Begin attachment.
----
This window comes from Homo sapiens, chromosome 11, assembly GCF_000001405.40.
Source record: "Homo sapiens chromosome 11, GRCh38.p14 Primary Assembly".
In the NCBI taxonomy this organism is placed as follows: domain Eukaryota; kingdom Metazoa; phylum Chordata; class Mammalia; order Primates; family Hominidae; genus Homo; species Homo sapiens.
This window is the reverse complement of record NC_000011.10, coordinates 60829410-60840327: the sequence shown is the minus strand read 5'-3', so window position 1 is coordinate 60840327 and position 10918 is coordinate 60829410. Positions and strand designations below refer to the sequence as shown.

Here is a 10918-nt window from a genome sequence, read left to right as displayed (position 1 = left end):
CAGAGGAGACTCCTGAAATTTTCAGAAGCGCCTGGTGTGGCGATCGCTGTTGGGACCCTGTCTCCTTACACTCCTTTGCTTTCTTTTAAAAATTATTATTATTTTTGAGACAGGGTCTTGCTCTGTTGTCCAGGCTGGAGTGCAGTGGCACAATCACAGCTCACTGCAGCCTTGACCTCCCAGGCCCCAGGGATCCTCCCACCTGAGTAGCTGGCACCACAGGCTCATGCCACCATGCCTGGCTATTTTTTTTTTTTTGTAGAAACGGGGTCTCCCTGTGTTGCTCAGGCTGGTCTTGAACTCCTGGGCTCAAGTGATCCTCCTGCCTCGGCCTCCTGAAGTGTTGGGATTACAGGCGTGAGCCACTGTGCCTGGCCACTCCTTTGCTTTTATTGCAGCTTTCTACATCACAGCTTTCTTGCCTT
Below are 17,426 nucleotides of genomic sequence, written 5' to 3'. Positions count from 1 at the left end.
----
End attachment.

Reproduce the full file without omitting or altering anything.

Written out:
This window comes from Homo sapiens, chromosome 11, assembly GCF_000001405.40.
Source record: "Homo sapiens chromosome 11, GRCh38.p14 Primary Assembly".
In the NCBI taxonomy this organism is placed as follows: domain Eukaryota; kingdom Metazoa; phylum Chordata; class Mammalia; order Primates; family Hominidae; genus Homo; species Homo sapiens.
This window is the reverse complement of record NC_000011.10, coordinates 60829410-60840327: the sequence shown is the minus strand read 5'-3', so window position 1 is coordinate 60840327 and position 10918 is coordinate 60829410. Positions and strand designations below refer to the sequence as shown.

Here is a 10918-nt window from a genome sequence, read left to right as displayed (position 1 = left end):
CAGAGGAGACTCCTGAAATTTTCAGAAGCGCCTGGTGTGGCGATCGCTGTTGGGACCCTGTCTCCTTACACTCCTTTGCTTTCTTTTAAAAATTATTATTATTTTTGAGACAGGGTCTTGCTCTGTTGTCCAGGCTGGAGTGCAGTGGCACAATCACAGCTCACTGCAGCCTTGACCTCCCAGGCCCCAGGGATCCTCCCACCTGAGTAGCTGGCACCACAGGCTCATGCCACCATGCCTGGCTATTTTTTTTTTTTTGTAGAAACGGGGTCTCCCTGTGTTGCTCAGGCTGGTCTTGAACTCCTGGGCTCAAGTGATCCTCCTGCCTCGGCCTCCTGAAGTGTTGGGATTACAGGCGTGAGCCACTGTGCCTGGCCACTCCTTTGCTTTTATTGCAGCTTTCTACATCACAGCTTTCTTGCCTT
Below are 17,426 nucleotides of genomic sequence, written 5' to 3'. Positions count from 1 at the left end.